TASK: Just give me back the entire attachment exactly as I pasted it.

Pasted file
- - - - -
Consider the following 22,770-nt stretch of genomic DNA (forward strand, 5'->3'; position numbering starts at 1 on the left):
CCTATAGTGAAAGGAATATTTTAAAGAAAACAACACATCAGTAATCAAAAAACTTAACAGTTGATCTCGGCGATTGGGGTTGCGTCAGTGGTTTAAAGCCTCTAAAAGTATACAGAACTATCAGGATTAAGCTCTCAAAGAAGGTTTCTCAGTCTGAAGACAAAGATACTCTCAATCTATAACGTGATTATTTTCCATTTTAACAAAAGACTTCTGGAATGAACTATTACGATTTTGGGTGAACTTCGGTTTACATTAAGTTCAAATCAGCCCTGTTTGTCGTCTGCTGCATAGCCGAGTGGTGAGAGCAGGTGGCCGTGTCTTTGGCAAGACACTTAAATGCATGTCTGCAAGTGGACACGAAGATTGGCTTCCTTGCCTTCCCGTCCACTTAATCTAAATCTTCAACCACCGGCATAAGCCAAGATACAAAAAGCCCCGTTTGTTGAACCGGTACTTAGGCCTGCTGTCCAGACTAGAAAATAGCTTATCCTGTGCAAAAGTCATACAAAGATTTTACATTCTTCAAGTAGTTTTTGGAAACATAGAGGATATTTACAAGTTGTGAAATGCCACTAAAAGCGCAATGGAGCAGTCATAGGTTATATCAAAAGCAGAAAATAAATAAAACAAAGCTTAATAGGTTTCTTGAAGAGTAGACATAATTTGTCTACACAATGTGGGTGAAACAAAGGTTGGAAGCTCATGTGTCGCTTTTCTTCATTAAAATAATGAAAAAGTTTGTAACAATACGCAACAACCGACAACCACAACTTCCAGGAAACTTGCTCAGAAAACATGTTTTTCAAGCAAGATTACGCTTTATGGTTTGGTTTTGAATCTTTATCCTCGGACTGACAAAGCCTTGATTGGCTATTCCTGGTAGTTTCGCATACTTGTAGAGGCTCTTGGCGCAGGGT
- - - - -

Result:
Consider the following 22,770-nt stretch of genomic DNA (forward strand, 5'->3'; position numbering starts at 1 on the left):
CCTATAGTGAAAGGAATATTTTAAAGAAAACAACACATCAGTAATCAAAAAACTTAACAGTTGATCTCGGCGATTGGGGTTGCGTCAGTGGTTTAAAGCCTCTAAAAGTATACAGAACTATCAGGATTAAGCTCTCAAAGAAGGTTTCTCAGTCTGAAGACAAAGATACTCTCAATCTATAACGTGATTATTTTCCATTTTAACAAAAGACTTCTGGAATGAACTATTACGATTTTGGGTGAACTTCGGTTTACATTAAGTTCAAATCAGCCCTGTTTGTCGTCTGCTGCATAGCCGAGTGGTGAGAGCAGGTGGCCGTGTCTTTGGCAAGACACTTAAATGCATGTCTGCAAGTGGACACGAAGATTGGCTTCCTTGCCTTCCCGTCCACTTAATCTAAATCTTCAACCACCGGCATAAGCCAAGATACAAAAAGCCCCGTTTGTTGAACCGGTACTTAGGCCTGCTGTCCAGACTAGAAAATAGCTTATCCTGTGCAAAAGTCATACAAAGATTTTACATTCTTCAAGTAGTTTTTGGAAACATAGAGGATATTTACAAGTTGTGAAATGCCACTAAAAGCGCAATGGAGCAGTCATAGGTTATATCAAAAGCAGAAAATAAATAAAACAAAGCTTAATAGGTTTCTTGAAGAGTAGACATAATTTGTCTACACAATGTGGGTGAAACAAAGGTTGGAAGCTCATGTGTCGCTTTTCTTCATTAAAATAATGAAAAAGTTTGTAACAATACGCAACAACCGACAACCACAACTTCCAGGAAACTTGCTCAGAAAACATGTTTTTCAAGCAAGATTACGCTTTATGGTTTGGTTTTGAATCTTTATCCTCGGACTGACAAAGCCTTGATTGGCTATTCCTGGTAGTTTCGCATACTTGTAGAGGCTCTTGGCGCAGGGT